The average aggregate quality of the representative samples tested was better than the grade factor requirements for U.S. No. 1 grade. The report also showed that 88% of the samples met the grade factor requirements for U.S. No. 1 grade and 96.7% met the grade factor requirements for U.S. No. 2.
“The Council is proud to produce this annual report that proves the quality and abundance of U.S.… Continue readingRead More »
Michael Bailey of Marysville has been promoted to senior vice president of operations and partnerships for Ohio Farm Bureau. In this new role, Bailey will continue to manage the Strategic Partnerships Department and will have increased responsibility over organizational operations including managing the chief information officer and OFBF’s Technology Department, general counsel and human resources. His new responsibilities also will include aiding the executive vice president with strategic planning, striving for organizational efficiencies, and improved coordination.
Bailey, who has been Ohio Farm Bureau’s vice president of strategic partnerships since 2019, has extensive experience in building productive relationships, creating partnerships and attaining shared goals and applying those skills in numerous senior administrative positions within state government. Before his time at Farm Bureau, he served as deputy director of the Ohio Department of Agriculture, executive director of the Livestock Care Standards Board, senior program manager for the marketing division, and executive director for the Office of Farmland Preservation.… Continue readingRead More »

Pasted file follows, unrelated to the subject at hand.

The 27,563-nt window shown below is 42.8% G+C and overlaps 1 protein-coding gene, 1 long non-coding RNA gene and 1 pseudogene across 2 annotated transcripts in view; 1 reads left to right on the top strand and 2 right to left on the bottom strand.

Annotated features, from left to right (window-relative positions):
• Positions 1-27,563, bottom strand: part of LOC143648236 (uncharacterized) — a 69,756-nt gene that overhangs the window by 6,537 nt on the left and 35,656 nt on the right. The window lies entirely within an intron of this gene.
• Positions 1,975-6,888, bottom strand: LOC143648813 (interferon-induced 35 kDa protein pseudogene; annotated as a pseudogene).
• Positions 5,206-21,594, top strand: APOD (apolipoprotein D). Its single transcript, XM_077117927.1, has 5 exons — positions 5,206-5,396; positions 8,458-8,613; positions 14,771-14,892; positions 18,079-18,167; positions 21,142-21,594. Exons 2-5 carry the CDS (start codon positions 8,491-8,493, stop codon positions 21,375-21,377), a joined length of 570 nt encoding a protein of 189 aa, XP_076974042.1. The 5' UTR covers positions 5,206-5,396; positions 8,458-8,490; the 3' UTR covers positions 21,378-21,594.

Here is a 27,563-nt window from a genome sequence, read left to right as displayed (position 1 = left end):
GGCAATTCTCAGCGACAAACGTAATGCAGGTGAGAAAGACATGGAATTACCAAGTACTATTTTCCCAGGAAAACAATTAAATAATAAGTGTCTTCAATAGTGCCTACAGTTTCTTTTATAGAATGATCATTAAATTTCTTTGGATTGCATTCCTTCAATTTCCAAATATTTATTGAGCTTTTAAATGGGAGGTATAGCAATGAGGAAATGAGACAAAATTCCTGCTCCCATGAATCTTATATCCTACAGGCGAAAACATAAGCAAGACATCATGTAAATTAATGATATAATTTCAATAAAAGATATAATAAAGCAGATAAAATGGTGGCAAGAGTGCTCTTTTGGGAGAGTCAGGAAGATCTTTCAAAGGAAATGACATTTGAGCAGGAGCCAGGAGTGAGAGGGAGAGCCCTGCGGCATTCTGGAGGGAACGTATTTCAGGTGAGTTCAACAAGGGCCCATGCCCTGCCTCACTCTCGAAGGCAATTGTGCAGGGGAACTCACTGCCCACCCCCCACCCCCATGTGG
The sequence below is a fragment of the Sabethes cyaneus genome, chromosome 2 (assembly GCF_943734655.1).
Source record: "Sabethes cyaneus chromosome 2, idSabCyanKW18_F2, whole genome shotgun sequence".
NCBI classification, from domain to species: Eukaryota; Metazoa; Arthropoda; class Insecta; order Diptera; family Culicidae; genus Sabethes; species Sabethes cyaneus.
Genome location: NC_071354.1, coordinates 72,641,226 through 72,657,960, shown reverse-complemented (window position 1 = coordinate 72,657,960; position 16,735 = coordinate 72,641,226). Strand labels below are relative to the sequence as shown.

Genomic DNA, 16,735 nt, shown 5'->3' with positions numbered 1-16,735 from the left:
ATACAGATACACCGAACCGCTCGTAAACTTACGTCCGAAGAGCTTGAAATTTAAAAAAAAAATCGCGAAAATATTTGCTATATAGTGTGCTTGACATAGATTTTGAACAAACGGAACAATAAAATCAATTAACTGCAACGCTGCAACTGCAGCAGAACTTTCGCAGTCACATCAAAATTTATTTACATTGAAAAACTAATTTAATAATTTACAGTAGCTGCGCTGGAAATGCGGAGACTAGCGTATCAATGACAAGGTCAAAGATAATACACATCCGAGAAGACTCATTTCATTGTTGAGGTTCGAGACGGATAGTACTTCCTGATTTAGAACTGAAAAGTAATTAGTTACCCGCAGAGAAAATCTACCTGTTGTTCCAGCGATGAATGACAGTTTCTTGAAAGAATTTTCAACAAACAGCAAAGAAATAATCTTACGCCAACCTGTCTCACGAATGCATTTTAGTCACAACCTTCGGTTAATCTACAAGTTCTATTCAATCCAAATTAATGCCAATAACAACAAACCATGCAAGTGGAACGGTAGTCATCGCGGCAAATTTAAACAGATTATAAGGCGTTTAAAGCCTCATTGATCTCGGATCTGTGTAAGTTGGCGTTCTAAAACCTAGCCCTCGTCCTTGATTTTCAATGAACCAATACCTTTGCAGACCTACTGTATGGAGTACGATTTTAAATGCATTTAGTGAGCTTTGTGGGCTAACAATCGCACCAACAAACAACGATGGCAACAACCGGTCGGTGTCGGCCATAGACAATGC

By Guil Signorini, Department of Horticulture and Crop Science, The Ohio State University
The changing climate impacts agricultural production and creates logistical challenges globally. Recently, the USDA Agricultural Marketing Service highlighted record low water levels in the Mississippi River System, causing unprecedentedly high grain barge rates in all seven originating locations along its rivers. Southbound barge rates in the Cincinnati and Lower Ohio stretches were 75% and 60% above the 10-year average for October (2012-2021). The Mississippi water level was also critical in October 2022, leading to operational halts and reduced barge loads. What was supposed to cost $27.60 per ton of grain transported via barges to Louisiana ports in normal conditions exceeded $93.40 per ton in October 2022 and $45.16 in October 2023. Over 60% of all U.S. soybean exports occur between October and January every year, and over 90% of the soybeans we export leave the country through Louisiana ports.… Continue readingRead More »
By Jon Scheve, Superior Feed Ingredients, LLC
December corn futures traded to $4.47 on Nov. 29, the lowest price of the calendar year. The massive carryout has been too much for the market to handle and export demand remains weak. Likely some added pressure came from farmers who were selling or pricing grain last week as their basis contracts against the December futures were up.